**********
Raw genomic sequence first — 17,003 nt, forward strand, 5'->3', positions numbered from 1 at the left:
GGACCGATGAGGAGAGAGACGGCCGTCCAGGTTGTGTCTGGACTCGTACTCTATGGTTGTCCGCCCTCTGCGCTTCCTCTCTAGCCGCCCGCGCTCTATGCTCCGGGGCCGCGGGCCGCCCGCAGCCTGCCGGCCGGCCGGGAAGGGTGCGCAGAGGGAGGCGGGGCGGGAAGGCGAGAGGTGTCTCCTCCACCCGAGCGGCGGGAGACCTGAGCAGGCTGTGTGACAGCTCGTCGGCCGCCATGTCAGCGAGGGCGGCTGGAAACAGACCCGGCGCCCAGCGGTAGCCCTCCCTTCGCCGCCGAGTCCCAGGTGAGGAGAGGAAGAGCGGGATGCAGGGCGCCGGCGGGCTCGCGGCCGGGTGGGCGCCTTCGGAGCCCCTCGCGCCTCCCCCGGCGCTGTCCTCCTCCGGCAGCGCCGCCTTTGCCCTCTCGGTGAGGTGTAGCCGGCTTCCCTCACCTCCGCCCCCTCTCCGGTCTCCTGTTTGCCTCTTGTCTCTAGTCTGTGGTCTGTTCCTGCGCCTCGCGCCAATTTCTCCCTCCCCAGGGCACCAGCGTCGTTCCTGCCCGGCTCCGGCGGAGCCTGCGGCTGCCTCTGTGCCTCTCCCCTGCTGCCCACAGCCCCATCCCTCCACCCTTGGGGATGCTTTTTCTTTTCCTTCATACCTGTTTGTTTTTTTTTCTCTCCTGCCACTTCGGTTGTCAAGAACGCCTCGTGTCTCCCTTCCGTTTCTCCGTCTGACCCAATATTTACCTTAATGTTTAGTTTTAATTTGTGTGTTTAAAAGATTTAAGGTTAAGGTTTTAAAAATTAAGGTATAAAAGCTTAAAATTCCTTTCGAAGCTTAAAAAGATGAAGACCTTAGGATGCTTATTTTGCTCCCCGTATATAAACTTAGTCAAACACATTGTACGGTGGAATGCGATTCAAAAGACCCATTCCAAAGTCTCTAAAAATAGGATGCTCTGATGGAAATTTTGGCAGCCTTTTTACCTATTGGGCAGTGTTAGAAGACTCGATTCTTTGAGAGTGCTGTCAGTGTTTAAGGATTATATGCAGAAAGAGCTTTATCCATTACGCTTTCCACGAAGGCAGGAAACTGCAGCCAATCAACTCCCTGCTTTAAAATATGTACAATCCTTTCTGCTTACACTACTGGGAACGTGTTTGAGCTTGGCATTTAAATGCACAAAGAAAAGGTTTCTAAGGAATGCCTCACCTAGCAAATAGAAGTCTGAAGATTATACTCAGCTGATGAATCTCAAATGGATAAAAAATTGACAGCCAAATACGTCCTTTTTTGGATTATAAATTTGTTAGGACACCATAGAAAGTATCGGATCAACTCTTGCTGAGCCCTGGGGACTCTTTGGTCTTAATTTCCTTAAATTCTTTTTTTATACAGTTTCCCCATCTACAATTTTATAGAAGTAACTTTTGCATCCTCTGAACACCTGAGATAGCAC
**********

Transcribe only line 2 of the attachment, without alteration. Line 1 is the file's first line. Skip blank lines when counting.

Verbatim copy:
GGACCGATGAGGAGAGAGACGGCCGTCCAGGTTGTGTCTGGACTCGTACTCTATGGTTGTCCGCCCTCTGCGCTTCCTCTCTAGCCGCCCGCGCTCTATGCTCCGGGGCCGCGGGCCGCCCGCAGCCTGCCGGCCGGCCGGGAAGGGTGCGCAGAGGGAGGCGGGGCGGGAAGGCGAGAGGTGTCTCCTCCACCCGAGCGGCGGGAGACCTGAGCAGGCTGTGTGACAGCTCGTCGGCCGCCATGTCAGCGAGGGCGGCTGGAAACAGACCCGGCGCCCAGCGGTAGCCCTCCCTTCGCCGCCGAGTCCCAGGTGAGGAGAGGAAGAGCGGGATGCAGGGCGCCGGCGGGCTCGCGGCCGGGTGGGCGCCTTCGGAGCCCCTCGCGCCTCCCCCGGCGCTGTCCTCCTCCGGCAGCGCCGCCTTTGCCCTCTCGGTGAGGTGTAGCCGGCTTCCCTCACCTCCGCCCCCTCTCCGGTCTCCTGTTTGCCTCTTGTCTCTAGTCTGTGGTCTGTTCCTGCGCCTCGCGCCAATTTCTCCCTCCCCAGGGCACCAGCGTCGTTCCTGCCCGGCTCCGGCGGAGCCTGCGGCTGCCTCTGTGCCTCTCCCCTGCTGCCCACAGCCCCATCCCTCCACCCTTGGGGATGCTTTTTCTTTTCCTTCATACCTGTTTGTTTTTTTTTCTCTCCTGCCACTTCGGTTGTCAAGAACGCCTCGTGTCTCCCTTCCGTTTCTCCGTCTGACCCAATATTTACCTTAATGTTTAGTTTTAATTTGTGTGTTTAAAAGATTTAAGGTTAAGGTTTTAAAAATTAAGGTATAAAAGCTTAAAATTCCTTTCGAAGCTTAAAAAGATGAAGACCTTAGGATGCTTATTTTGCTCCCCGTATATAAACTTAGTCAAACACATTGTACGGTGGAATGCGATTCAAAAGACCCATTCCAAAGTCTCTAAAAATAGGATGCTCTGATGGAAATTTTGGCAGCCTTTTTACCTATTGGGCAGTGTTAGAAGACTCGATTCTTTGAGAGTGCTGTCAGTGTTTAAGGATTATATGCAGAAAGAGCTTTATCCATTACGCTTTCCACGAAGGCAGGAAACTGCAGCCAATCAACTCCCTGCTTTAAAATATGTACAATCCTTTCTGCTTACACTACTGGGAACGTGTTTGAGCTTGGCATTTAAATGCACAAAGAAAAGGTTTCTAAGGAATGCCTCACCTAGCAAATAGAAGTCTGAAGATTATACTCAGCTGATGAATCTCAAATGGATAAAAAATTGACAGCCAAATACGTCCTTTTTTGGATTATAAATTTGTTAGGACACCATAGAAAGTATCGGATCAACTCTTGCTGAGCCCTGGGGACTCTTTGGTCTTAATTTCCTTAAATTCTTTTTTTATACAGTTTCCCCATCTACAATTTTATAGAAGTAACTTTTGCATCCTCTGAACACCTGAGATAGCAC